Except that the scraps themselves might have made a Patchwork Tea-Towel, and were quite insufficient for even a crib size blanket, which is what I was going for.

The hunt gathered steam, and has now managed to gain me not one, not two, but thirteen additional marled colors and one more solid, with another marled color on the way. With the official color count at 19 (plus solids for the border) I’m looking at a blanket at least 42″ square, with no color repeated in any ‘strip’ I knit.

Astounding.

But! I have 70 Whole Squares knitted so far, in 7 strips of various length.

the afghan, so far

Just 12 to 13 strips to go, with a possible total of 330 squares left to knit.

What have I gotten myself into?

If I can finish it in the final three months of my pregnancy, I’ll have a great cotton blanket for the newly arriving Kiddo. If not, maybe Baby’s First Christmas?

Fiber Geekery: Crocheting, and a return to the Afghan

Author’s note: This is largely a reminder post, because I have made some progress on the afghan, and have yet to update my pictures yet. I also have some pics to take for my Ravelry stash, because I’ve gotten So Much Yarn in the last few weeks.

The official yarn color count is now approaching 20. I started out with five, if you recall. I am such an addict.

I got more skeins than I needed of a really great blue, though, so I decided to crochet a bag for my knitting, or maybe for taking my swim stuff to the pool this summer. It’s my first real crochet project, and so far it appears to be a good one for a beginner. You pretty much just make a chain and connect it to the previous row every few loops or so with a single crochet. The straps will be made with rows of single crochet, if memory serves.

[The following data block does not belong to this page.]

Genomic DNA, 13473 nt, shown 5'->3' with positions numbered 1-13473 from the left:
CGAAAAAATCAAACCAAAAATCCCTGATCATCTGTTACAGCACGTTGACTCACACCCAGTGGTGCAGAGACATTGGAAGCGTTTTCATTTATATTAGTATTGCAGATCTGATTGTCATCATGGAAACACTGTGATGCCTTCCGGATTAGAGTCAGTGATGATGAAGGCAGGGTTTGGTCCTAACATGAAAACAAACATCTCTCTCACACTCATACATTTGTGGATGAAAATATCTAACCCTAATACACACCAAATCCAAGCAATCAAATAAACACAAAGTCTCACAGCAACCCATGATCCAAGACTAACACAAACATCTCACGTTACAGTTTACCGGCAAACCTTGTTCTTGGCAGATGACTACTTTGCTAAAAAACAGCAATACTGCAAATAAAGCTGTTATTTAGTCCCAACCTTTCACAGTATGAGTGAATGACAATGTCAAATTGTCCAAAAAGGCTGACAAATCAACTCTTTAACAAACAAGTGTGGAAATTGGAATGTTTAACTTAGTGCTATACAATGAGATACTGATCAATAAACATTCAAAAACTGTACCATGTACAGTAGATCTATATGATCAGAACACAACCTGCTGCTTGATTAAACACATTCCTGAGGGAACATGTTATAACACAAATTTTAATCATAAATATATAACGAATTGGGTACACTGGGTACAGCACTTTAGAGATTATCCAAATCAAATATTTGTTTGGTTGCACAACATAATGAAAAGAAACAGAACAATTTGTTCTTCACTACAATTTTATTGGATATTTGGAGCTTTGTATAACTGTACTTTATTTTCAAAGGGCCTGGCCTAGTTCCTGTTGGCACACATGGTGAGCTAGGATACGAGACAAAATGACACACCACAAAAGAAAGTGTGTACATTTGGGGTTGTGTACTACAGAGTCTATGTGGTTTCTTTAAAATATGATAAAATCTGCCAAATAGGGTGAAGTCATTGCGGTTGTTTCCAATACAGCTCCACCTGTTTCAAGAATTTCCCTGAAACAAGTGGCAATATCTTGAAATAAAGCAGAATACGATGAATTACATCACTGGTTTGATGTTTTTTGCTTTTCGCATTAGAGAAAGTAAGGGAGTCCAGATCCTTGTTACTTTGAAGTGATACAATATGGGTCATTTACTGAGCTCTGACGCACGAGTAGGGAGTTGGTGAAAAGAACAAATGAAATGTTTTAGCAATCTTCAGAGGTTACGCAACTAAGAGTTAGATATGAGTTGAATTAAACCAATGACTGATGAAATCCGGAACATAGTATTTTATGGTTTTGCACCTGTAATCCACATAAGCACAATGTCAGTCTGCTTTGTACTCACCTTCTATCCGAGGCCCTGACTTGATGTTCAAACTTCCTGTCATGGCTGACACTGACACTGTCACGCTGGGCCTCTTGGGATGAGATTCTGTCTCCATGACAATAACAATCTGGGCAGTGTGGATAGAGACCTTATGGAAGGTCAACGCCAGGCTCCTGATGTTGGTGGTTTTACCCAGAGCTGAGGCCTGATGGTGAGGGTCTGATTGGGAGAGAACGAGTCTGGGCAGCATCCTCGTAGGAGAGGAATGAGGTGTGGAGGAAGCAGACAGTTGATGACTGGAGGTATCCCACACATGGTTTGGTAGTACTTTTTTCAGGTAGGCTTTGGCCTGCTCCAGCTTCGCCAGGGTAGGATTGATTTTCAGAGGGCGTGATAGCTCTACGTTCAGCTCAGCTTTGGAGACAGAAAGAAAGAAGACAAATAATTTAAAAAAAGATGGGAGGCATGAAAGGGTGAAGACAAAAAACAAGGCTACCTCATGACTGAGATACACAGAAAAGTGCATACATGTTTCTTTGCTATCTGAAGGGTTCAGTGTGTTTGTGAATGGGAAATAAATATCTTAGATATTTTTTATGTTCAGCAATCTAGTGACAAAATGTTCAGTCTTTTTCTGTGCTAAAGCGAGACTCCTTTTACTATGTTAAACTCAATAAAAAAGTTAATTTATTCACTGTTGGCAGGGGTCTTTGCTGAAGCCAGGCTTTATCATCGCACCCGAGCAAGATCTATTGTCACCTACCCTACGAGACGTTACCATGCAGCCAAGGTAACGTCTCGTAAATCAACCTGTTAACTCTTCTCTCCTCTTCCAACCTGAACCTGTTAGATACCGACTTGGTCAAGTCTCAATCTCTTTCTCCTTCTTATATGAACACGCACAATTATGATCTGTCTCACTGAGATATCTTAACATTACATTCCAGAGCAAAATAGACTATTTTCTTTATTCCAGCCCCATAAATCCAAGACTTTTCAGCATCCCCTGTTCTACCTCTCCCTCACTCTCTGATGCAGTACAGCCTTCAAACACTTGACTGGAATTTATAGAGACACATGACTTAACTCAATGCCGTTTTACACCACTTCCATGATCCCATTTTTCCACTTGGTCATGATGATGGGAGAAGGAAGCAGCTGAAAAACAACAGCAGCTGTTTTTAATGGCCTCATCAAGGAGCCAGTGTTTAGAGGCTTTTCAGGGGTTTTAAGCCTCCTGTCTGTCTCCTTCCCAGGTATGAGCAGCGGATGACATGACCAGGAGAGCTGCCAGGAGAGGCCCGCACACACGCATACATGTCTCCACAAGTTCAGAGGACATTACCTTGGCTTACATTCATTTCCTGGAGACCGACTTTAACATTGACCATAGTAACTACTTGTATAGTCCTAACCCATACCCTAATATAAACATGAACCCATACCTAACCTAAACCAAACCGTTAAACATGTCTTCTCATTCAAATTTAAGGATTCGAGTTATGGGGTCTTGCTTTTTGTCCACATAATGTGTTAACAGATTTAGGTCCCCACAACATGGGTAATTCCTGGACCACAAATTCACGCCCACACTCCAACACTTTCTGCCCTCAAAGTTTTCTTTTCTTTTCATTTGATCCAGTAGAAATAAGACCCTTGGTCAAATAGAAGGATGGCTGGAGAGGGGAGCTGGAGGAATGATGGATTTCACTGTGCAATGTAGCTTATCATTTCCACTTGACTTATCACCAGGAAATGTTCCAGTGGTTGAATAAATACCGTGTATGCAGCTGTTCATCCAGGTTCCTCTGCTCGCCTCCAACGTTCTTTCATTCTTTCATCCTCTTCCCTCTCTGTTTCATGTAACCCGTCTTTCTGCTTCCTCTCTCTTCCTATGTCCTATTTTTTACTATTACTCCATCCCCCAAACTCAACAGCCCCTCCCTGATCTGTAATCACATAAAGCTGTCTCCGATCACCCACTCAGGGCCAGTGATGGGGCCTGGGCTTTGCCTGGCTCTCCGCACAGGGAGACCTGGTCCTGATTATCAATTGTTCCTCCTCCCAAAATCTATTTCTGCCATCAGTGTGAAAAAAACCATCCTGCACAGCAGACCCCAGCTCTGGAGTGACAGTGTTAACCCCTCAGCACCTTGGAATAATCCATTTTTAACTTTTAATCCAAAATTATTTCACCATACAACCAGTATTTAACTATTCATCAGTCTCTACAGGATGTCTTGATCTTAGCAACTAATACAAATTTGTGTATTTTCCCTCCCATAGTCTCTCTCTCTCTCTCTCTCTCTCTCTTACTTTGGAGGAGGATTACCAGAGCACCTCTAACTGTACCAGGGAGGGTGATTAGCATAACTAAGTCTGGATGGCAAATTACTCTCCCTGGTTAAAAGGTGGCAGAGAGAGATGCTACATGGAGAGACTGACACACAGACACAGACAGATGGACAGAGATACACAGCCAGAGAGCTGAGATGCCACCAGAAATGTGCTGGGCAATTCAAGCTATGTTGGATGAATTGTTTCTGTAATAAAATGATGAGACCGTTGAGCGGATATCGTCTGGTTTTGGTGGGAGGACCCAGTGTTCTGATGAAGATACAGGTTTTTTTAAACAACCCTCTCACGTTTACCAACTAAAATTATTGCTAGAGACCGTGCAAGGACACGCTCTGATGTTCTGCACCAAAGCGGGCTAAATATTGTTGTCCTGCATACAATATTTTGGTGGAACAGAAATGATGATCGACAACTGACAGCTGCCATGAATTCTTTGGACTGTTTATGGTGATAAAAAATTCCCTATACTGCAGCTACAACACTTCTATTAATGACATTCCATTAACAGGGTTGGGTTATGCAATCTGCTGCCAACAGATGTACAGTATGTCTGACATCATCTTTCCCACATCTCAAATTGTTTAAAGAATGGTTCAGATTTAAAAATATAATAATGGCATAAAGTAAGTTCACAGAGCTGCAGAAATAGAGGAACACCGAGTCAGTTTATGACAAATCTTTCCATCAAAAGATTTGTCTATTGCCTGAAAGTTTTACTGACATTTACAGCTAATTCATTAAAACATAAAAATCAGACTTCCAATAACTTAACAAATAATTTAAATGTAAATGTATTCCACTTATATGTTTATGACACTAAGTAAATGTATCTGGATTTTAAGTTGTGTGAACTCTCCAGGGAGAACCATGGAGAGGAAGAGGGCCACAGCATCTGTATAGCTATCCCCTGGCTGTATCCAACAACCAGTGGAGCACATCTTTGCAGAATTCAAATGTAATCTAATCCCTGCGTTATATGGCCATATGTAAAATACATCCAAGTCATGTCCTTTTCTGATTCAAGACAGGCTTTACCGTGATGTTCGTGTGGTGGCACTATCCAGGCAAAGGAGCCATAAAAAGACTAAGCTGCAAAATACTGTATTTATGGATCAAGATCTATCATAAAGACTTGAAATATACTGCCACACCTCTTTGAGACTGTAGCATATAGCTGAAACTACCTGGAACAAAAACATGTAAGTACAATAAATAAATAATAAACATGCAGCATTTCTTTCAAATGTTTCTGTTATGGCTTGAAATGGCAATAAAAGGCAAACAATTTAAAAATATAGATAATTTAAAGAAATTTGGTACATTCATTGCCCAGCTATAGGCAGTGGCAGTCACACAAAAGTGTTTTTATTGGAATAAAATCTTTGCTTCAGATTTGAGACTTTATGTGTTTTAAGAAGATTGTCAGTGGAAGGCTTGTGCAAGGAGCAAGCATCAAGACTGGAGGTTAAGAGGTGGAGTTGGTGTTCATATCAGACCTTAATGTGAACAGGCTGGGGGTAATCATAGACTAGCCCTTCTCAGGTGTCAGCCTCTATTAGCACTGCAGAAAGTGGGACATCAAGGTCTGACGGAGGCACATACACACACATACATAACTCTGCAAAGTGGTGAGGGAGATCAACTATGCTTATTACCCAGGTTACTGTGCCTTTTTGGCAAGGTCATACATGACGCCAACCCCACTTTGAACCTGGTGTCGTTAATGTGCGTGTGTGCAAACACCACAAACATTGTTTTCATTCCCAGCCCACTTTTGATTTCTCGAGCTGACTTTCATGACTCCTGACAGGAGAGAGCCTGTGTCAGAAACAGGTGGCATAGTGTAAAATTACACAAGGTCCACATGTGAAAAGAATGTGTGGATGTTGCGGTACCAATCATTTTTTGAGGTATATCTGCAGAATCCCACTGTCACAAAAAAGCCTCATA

But, since I’m now nearly overflowing with Classic Elite Flash yarn in various marled hues, I should really be getting back to the afghan. I mean, I have three months, sure, but the first 25% took me two weeks, and I’ll have to take another hiatus or four between now and completion.

Besides, the sooner I finish the afghan, the sooner I can start in on another baby blanket. I’m not starting another big project though, to intersperse with the first one. I’m no dummy. That’s a recipe for never finishing a blanket, ever. I’ll stick with small distractions like washcloths and amigurumi.

Fiber Geekery: Patchwork Afghan (10% completed)

I learned how to knit several summers ago, when I took a class at the Yarn Barn and made a horrifically ugly yet functional felted bag (which was, of course, left in Germany at Dory’s house). I really got the hang of knitting in the round (start knitting and keep going) and decided that, when I needed a portable keep-my-hands-busy hobby last summer, that knitting hats for my in-laws’ myriad grandchildren would be just the thing.